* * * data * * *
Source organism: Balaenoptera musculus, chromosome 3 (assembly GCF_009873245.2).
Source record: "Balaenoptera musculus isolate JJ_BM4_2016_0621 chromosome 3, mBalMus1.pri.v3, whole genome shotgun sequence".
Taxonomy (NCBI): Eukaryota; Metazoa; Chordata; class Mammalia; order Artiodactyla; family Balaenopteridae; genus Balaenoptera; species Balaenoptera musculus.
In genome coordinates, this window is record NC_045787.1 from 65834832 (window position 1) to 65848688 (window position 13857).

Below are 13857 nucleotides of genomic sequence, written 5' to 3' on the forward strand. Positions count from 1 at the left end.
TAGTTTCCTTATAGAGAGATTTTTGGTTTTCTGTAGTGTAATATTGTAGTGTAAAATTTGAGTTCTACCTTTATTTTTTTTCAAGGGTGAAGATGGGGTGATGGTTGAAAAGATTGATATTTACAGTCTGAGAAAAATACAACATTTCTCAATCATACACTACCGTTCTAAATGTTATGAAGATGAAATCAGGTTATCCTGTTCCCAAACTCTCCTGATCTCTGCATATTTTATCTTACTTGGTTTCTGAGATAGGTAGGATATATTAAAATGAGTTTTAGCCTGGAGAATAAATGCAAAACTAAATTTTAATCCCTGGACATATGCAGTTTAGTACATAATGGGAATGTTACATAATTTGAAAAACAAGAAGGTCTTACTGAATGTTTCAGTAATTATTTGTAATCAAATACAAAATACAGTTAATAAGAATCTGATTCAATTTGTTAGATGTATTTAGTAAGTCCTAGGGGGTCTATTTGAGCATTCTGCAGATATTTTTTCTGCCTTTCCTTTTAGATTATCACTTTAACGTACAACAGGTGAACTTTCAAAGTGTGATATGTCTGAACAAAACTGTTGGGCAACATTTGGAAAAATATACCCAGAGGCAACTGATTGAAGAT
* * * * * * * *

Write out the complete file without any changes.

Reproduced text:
Source organism: Balaenoptera musculus, chromosome 3 (assembly GCF_009873245.2).
Source record: "Balaenoptera musculus isolate JJ_BM4_2016_0621 chromosome 3, mBalMus1.pri.v3, whole genome shotgun sequence".
Taxonomy (NCBI): Eukaryota; Metazoa; Chordata; class Mammalia; order Artiodactyla; family Balaenopteridae; genus Balaenoptera; species Balaenoptera musculus.
In genome coordinates, this window is record NC_045787.1 from 65834832 (window position 1) to 65848688 (window position 13857).

Below are 13857 nucleotides of genomic sequence, written 5' to 3' on the forward strand. Positions count from 1 at the left end.
TAGTTTCCTTATAGAGAGATTTTTGGTTTTCTGTAGTGTAATATTGTAGTGTAAAATTTGAGTTCTACCTTTATTTTTTTTCAAGGGTGAAGATGGGGTGATGGTTGAAAAGATTGATATTTACAGTCTGAGAAAAATACAACATTTCTCAATCATACACTACCGTTCTAAATGTTATGAAGATGAAATCAGGTTATCCTGTTCCCAAACTCTCCTGATCTCTGCATATTTTATCTTACTTGGTTTCTGAGATAGGTAGGATATATTAAAATGAGTTTTAGCCTGGAGAATAAATGCAAAACTAAATTTTAATCCCTGGACATATGCAGTTTAGTACATAATGGGAATGTTACATAATTTGAAAAACAAGAAGGTCTTACTGAATGTTTCAGTAATTATTTGTAATCAAATACAAAATACAGTTAATAAGAATCTGATTCAATTTGTTAGATGTATTTAGTAAGTCCTAGGGGGTCTATTTGAGCATTCTGCAGATATTTTTTCTGCCTTTCCTTTTAGATTATCACTTTAACGTACAACAGGTGAACTTTCAAAGTGTGATATGTCTGAACAAAACTGTTGGGCAACATTTGGAAAAATATACCCAGAGGCAACTGATTGAAGAT